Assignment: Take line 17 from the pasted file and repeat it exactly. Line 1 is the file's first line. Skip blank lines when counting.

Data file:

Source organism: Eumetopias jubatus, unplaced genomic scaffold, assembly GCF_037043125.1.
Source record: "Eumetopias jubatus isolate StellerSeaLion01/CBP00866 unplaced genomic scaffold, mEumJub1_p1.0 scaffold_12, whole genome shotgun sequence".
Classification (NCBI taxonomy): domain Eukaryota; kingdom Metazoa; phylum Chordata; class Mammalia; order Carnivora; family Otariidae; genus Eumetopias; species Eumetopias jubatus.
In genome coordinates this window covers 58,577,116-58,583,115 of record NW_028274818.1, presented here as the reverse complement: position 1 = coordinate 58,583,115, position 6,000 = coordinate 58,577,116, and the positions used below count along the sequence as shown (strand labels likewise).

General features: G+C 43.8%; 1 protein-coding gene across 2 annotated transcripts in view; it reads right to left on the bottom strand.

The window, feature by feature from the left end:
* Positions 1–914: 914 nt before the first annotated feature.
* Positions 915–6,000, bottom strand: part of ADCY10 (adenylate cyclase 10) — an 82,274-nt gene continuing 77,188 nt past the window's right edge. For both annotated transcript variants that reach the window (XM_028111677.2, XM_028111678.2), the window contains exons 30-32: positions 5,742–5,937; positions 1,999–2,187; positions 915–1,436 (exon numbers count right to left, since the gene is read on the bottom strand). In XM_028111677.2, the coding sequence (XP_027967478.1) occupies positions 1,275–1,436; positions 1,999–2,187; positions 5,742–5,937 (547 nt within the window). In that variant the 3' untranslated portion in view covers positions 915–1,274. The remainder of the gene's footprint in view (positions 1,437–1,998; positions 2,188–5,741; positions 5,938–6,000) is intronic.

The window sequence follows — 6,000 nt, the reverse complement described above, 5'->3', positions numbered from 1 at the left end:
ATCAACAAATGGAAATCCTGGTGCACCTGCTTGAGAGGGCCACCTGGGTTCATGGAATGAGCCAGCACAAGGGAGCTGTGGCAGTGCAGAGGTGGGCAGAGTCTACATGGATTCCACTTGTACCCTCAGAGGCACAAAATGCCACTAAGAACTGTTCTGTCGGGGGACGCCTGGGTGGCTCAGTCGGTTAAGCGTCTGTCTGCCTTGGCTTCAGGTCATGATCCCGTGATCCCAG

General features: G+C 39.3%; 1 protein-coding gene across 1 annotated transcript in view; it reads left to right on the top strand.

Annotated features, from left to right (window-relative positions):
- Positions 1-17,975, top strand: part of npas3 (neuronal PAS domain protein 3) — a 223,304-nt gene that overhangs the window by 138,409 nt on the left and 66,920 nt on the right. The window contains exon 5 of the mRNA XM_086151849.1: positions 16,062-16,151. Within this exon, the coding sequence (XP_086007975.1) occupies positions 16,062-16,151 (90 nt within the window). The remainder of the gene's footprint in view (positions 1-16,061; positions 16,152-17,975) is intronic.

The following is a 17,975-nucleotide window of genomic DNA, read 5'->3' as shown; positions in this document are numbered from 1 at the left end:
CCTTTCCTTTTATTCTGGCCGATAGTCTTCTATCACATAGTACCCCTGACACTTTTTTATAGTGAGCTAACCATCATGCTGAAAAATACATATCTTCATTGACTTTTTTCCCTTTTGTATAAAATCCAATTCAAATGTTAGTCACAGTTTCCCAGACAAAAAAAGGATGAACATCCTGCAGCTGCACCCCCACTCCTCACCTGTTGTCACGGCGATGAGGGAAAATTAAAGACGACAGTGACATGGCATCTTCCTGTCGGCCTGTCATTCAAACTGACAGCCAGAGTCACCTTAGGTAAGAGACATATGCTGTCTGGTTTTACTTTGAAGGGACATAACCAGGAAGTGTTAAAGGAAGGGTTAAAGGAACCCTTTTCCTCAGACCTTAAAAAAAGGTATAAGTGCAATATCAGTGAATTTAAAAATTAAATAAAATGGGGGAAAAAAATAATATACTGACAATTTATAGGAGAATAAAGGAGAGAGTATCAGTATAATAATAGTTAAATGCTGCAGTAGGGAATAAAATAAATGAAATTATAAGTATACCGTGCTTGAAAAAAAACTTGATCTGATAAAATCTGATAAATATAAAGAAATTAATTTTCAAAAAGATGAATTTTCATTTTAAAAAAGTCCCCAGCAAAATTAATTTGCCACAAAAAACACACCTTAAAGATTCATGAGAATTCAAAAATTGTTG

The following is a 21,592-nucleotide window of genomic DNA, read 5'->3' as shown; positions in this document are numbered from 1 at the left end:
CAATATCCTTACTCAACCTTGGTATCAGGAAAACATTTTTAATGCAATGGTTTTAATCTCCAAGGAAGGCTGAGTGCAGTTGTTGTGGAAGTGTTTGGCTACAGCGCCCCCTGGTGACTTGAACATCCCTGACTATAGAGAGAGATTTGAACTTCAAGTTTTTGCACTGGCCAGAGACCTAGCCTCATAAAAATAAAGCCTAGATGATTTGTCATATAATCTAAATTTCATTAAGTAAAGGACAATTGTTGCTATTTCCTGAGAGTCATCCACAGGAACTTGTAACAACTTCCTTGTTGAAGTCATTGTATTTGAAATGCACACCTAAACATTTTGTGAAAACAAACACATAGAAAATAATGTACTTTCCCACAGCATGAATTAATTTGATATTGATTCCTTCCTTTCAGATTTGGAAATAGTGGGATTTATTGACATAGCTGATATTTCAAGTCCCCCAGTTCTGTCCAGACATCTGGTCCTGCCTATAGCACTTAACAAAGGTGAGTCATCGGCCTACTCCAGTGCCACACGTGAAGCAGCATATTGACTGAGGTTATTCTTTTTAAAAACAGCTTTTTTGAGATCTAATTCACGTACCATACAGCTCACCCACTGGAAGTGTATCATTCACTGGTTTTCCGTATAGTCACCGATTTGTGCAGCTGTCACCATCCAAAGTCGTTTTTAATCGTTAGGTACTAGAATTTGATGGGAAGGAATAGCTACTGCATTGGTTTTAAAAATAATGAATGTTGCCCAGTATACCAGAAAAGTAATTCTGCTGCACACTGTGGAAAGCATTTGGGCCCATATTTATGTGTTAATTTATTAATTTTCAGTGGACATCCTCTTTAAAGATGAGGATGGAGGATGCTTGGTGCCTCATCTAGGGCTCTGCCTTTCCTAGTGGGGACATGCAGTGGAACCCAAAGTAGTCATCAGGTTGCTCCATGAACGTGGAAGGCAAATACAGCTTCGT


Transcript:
CAATATCCTTACTCAACCTTGGTATCAGGAAAACATTTTTAATGCAATGGTTTTAATCTCCAAGGAAGGCTGAGTGCAGTTGTTGTGGAAGTGTTTGGCTACAGCGCCCCCTGGTGACTTGAACATCCCTGACTATAGAGAGAGATTTGAACTTCAAGTTTTTGCACTGGCCAGAGACCTAGCCTCATAAAAATAAAGCCTAGATGATTTGTCATATAATCTAAATTTCATTAAGTAAAGGACAATTGTTGCTATTTCCTGAGAGTCATCCACAGGAACTTGTAACAACTTCCTTGTTGAAGTCATTGTATTTGAAATGCACACCTAAACATTTTGTGAAAACAAACACATAGAAAATAATGTACTTTCCCACAGCATGAATTAATTTGATATTGATTCCTTCCTTTCAGATTTGGAAATAGTGGGATTTATTGACATAGCTGATATTTCAAGTCCCCCAGTTCTGTCCAGACATCTGGTCCTGCCTATAGCACTTAACAAAGGTGAGTCATCGGCCTACTCCAGTGCCACACGTGAAGCAGCATATTGACTGAGGTTATTCTTTTTAAAAACAGCTTTTTTGAGATCTAATTCACGTACCATACAGCTCACCCACTGGAAGTGTATCATTCACTGGTTTTCCGTATAGTCACCGATTTGTGCAGCTGTCACCATCCAAAGTCGTTTTTAATCGTTAGGTACTAGAATTTGATGGGAAGGAATAGCTACTGCATTGGTTTTAAAAATAATGAATGTTGCCCAGTATACCAGAAAAGTAATTCTGCTGCACACTGTGGAAAGCATTTGGGCCCATATTTATGTGTTAATTTATTAATTTTCAGTGGACATCCTCTTTAAAGATGAGGATGGAGGATGCTTGGTGCCTCATCTAGGGCTCTGCCTTTCCTAGTGGGGACATGCAGTGGAACCCAAAGTAGTCATCAGGTTGCTCCATGAACGTGGAAGGCAAATACAGCTTCGT